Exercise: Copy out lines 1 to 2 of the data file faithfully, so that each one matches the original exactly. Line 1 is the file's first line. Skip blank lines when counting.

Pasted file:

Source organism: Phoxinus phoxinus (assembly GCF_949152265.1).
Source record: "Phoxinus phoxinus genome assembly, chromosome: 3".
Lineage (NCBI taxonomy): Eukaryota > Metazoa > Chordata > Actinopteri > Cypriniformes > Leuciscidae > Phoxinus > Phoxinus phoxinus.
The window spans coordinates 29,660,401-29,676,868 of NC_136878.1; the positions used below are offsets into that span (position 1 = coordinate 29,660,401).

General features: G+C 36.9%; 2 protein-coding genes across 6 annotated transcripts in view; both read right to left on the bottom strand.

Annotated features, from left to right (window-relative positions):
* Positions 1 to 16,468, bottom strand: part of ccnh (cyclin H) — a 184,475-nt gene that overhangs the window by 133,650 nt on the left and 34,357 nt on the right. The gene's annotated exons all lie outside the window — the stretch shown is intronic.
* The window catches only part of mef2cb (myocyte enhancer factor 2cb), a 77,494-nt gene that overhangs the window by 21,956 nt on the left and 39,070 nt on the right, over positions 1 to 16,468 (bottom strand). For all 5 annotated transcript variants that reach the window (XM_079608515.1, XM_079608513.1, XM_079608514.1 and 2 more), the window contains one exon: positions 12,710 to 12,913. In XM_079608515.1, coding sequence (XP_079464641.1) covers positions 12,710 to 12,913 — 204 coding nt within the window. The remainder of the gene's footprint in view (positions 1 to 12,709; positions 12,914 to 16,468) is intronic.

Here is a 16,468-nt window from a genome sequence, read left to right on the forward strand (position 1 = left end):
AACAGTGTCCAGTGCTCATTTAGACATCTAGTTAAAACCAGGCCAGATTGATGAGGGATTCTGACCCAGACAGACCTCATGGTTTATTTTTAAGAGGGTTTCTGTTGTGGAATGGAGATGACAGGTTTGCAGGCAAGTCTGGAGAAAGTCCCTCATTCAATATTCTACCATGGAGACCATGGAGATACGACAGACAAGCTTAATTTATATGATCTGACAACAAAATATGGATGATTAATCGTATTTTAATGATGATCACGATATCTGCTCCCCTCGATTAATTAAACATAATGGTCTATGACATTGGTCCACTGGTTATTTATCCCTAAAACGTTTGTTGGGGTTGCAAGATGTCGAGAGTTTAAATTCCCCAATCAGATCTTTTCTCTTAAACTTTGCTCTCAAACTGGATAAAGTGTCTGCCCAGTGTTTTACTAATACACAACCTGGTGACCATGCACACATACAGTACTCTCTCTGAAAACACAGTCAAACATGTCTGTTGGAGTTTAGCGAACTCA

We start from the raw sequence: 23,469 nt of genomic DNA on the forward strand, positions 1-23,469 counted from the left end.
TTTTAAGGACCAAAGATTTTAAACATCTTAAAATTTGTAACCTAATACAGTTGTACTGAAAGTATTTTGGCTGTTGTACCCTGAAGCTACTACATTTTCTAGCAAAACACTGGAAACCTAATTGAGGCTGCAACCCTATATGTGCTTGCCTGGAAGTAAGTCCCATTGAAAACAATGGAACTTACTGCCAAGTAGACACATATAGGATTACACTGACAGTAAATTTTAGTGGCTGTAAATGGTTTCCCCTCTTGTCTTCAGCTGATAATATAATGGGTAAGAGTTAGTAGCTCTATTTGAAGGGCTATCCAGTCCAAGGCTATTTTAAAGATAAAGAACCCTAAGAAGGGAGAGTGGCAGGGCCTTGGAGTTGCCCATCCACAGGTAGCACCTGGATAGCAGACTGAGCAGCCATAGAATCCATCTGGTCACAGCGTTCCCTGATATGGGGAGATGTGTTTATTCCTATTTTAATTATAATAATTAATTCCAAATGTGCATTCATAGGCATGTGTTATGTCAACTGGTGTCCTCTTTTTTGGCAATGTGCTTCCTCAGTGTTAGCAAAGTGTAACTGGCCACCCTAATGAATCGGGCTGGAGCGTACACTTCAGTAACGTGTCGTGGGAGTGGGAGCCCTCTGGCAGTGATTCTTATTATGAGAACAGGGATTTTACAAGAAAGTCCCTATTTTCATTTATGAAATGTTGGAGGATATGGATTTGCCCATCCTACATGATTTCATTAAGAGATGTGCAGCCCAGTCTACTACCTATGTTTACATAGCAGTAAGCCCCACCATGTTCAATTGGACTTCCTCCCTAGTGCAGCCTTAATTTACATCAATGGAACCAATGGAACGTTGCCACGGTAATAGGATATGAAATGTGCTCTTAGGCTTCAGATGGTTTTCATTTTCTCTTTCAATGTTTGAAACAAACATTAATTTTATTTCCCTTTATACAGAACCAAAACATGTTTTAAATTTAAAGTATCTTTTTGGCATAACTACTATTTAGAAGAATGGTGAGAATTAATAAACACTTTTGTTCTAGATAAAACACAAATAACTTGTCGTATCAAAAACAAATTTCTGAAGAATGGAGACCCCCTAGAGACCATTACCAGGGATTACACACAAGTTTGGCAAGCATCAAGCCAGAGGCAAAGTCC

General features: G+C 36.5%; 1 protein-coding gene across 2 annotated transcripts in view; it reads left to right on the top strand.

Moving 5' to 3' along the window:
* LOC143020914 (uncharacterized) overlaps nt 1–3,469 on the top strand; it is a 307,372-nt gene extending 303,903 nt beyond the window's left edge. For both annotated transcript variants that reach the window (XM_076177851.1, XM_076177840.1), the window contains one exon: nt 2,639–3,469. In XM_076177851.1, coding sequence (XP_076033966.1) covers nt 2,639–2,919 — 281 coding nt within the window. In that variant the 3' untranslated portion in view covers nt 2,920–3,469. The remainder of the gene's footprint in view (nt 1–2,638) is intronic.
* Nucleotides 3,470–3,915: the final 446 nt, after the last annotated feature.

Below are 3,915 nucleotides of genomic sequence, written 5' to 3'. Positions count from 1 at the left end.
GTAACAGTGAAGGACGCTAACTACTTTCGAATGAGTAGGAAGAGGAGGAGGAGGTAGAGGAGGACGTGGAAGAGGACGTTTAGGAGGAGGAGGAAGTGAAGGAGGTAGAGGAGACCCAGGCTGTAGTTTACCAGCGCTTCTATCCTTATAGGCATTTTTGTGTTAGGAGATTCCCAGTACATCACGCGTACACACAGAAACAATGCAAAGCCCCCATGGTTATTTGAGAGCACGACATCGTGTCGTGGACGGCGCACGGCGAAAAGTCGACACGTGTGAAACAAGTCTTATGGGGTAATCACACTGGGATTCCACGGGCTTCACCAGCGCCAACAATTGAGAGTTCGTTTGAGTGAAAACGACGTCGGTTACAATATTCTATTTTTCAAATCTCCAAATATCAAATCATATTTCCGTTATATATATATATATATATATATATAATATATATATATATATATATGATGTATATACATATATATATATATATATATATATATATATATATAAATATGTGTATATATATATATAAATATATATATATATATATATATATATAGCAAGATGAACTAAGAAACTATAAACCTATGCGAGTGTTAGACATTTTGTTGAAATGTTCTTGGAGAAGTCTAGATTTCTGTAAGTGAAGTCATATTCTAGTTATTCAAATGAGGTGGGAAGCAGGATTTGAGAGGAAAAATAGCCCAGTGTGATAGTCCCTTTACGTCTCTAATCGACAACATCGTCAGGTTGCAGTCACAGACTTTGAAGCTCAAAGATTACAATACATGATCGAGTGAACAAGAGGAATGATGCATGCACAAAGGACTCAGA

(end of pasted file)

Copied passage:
Source organism: Phoxinus phoxinus (assembly GCF_949152265.1).
Source record: "Phoxinus phoxinus genome assembly, chromosome: 3".